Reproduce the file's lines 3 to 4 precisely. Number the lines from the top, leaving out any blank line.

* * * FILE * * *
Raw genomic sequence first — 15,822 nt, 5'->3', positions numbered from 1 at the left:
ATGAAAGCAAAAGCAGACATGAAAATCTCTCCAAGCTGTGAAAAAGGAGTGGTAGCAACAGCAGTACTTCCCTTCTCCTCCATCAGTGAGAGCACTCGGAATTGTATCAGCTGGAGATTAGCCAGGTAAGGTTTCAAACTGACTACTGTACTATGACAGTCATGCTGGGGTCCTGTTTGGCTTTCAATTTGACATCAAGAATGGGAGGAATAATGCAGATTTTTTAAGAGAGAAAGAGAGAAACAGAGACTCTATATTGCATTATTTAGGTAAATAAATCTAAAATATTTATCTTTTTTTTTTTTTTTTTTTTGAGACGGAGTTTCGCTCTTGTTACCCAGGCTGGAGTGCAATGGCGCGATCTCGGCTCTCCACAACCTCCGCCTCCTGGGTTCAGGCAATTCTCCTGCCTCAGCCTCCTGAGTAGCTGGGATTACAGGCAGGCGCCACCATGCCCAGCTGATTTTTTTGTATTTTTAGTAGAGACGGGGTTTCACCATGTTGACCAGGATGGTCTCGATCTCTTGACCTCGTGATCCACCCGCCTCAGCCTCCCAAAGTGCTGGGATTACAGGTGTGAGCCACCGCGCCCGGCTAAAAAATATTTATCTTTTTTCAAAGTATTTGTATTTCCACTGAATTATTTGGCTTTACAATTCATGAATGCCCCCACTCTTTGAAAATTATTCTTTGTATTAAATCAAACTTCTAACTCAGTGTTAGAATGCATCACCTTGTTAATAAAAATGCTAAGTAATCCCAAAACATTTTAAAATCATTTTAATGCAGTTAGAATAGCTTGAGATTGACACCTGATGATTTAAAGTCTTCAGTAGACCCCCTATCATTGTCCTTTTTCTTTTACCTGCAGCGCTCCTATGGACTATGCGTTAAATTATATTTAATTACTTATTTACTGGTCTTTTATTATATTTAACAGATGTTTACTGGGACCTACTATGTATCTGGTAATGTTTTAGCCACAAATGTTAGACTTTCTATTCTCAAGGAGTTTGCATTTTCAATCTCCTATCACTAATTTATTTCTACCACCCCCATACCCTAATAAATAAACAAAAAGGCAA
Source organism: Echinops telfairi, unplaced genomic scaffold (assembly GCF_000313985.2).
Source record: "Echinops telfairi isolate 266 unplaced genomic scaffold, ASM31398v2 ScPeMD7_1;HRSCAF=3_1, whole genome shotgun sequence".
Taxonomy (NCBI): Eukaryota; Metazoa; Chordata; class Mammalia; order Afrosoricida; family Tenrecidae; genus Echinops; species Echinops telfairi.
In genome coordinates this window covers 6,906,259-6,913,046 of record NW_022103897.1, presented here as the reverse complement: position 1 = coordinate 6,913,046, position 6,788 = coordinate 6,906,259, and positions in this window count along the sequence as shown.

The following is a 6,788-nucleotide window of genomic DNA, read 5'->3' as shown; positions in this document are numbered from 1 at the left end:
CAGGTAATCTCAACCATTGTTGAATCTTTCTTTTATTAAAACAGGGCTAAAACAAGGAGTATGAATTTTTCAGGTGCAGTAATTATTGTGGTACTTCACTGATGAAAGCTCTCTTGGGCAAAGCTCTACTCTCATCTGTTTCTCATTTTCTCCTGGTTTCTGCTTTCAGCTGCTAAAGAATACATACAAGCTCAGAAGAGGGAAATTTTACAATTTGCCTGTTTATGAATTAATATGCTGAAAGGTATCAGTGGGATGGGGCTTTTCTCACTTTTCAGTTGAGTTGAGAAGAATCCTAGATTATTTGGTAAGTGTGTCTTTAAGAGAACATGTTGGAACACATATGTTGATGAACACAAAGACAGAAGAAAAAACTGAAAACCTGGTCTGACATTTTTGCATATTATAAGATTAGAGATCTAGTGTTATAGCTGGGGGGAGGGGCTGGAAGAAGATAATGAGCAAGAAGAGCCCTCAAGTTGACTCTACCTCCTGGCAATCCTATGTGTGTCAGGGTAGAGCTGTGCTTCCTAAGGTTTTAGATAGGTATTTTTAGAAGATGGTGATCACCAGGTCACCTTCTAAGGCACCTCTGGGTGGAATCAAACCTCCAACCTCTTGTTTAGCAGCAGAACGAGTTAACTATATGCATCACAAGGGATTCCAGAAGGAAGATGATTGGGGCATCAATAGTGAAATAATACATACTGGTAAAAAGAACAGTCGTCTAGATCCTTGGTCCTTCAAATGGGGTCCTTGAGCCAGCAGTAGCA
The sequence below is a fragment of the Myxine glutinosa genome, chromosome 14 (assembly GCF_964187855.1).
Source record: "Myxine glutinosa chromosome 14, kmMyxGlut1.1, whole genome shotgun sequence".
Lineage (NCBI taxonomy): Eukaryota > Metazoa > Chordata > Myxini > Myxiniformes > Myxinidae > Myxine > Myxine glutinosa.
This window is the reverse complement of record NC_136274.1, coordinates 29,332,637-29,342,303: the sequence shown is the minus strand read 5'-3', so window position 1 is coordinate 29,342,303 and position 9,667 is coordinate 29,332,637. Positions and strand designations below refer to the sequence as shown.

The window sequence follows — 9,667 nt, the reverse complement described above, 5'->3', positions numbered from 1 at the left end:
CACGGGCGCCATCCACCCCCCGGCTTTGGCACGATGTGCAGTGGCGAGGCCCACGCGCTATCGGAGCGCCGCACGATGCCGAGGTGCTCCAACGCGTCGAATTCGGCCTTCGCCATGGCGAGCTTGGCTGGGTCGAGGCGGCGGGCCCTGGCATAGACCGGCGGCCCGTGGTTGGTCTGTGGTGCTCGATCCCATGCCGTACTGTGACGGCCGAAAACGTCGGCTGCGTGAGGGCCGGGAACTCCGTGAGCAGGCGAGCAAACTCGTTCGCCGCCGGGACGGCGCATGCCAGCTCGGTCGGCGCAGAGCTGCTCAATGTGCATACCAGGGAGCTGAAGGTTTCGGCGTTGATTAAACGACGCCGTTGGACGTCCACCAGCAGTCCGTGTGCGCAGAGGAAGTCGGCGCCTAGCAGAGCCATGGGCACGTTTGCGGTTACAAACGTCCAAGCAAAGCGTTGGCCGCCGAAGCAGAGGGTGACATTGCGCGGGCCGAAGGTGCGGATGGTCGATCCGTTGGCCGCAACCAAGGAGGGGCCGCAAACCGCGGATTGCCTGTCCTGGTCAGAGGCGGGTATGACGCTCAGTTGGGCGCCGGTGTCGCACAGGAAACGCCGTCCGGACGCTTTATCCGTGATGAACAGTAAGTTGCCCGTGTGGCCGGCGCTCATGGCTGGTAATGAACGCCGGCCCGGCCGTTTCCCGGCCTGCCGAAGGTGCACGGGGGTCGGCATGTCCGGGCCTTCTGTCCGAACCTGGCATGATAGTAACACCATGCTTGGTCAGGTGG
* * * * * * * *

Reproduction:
Source organism: Echinops telfairi, unplaced genomic scaffold (assembly GCF_000313985.2).
Source record: "Echinops telfairi isolate 266 unplaced genomic scaffold, ASM31398v2 ScPeMD7_1;HRSCAF=3_1, whole genome shotgun sequence".